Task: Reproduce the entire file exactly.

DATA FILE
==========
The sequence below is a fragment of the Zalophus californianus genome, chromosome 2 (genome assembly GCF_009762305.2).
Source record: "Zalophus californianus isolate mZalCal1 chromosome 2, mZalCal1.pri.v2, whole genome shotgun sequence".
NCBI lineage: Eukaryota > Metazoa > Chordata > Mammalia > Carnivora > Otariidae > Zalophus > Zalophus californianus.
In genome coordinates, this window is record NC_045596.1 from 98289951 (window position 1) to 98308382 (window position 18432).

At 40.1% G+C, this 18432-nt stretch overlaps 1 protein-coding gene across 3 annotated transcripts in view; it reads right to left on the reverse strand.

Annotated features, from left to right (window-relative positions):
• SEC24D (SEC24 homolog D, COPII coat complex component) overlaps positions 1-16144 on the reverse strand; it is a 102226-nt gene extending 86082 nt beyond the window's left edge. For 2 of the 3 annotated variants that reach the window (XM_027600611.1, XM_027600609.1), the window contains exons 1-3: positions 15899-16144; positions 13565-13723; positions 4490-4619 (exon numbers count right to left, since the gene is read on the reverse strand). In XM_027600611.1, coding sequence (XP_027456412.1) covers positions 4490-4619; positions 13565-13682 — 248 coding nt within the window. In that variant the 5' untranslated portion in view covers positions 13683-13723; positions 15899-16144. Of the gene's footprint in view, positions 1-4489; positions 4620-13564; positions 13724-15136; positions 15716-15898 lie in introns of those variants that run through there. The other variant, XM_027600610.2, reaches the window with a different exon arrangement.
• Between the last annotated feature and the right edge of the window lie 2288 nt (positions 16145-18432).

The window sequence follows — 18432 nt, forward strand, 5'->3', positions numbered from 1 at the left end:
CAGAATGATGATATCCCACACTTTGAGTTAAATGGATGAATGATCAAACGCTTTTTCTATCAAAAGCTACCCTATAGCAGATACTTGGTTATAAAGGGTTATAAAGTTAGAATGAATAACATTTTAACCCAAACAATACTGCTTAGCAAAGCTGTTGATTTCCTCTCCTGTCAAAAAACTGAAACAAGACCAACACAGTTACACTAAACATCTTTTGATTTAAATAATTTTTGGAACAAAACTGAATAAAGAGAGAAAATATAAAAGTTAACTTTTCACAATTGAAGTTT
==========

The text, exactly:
The sequence below is a fragment of the Zalophus californianus genome, chromosome 2 (genome assembly GCF_009762305.2).
Source record: "Zalophus californianus isolate mZalCal1 chromosome 2, mZalCal1.pri.v2, whole genome shotgun sequence".
NCBI lineage: Eukaryota > Metazoa > Chordata > Mammalia > Carnivora > Otariidae > Zalophus > Zalophus californianus.
In genome coordinates, this window is record NC_045596.1 from 98289951 (window position 1) to 98308382 (window position 18432).

At 40.1% G+C, this 18432-nt stretch overlaps 1 protein-coding gene across 3 annotated transcripts in view; it reads right to left on the reverse strand.

Annotated features, from left to right (window-relative positions):
• SEC24D (SEC24 homolog D, COPII coat complex component) overlaps positions 1-16144 on the reverse strand; it is a 102226-nt gene extending 86082 nt beyond the window's left edge. For 2 of the 3 annotated variants that reach the window (XM_027600611.1, XM_027600609.1), the window contains exons 1-3: positions 15899-16144; positions 13565-13723; positions 4490-4619 (exon numbers count right to left, since the gene is read on the reverse strand). In XM_027600611.1, coding sequence (XP_027456412.1) covers positions 4490-4619; positions 13565-13682 — 248 coding nt within the window. In that variant the 5' untranslated portion in view covers positions 13683-13723; positions 15899-16144. Of the gene's footprint in view, positions 1-4489; positions 4620-13564; positions 13724-15136; positions 15716-15898 lie in introns of those variants that run through there. The other variant, XM_027600610.2, reaches the window with a different exon arrangement.
• Between the last annotated feature and the right edge of the window lie 2288 nt (positions 16145-18432).

The window sequence follows — 18432 nt, forward strand, 5'->3', positions numbered from 1 at the left end:
CAGAATGATGATATCCCACACTTTGAGTTAAATGGATGAATGATCAAACGCTTTTTCTATCAAAAGCTACCCTATAGCAGATACTTGGTTATAAAGGGTTATAAAGTTAGAATGAATAACATTTTAACCCAAACAATACTGCTTAGCAAAGCTGTTGATTTCCTCTCCTGTCAAAAAACTGAAACAAGACCAACACAGTTACACTAAACATCTTTTGATTTAAATAATTTTTGGAACAAAACTGAATAAAGAGAGAAAATATAAAAGTTAACTTTTCACAATTGAAGTTT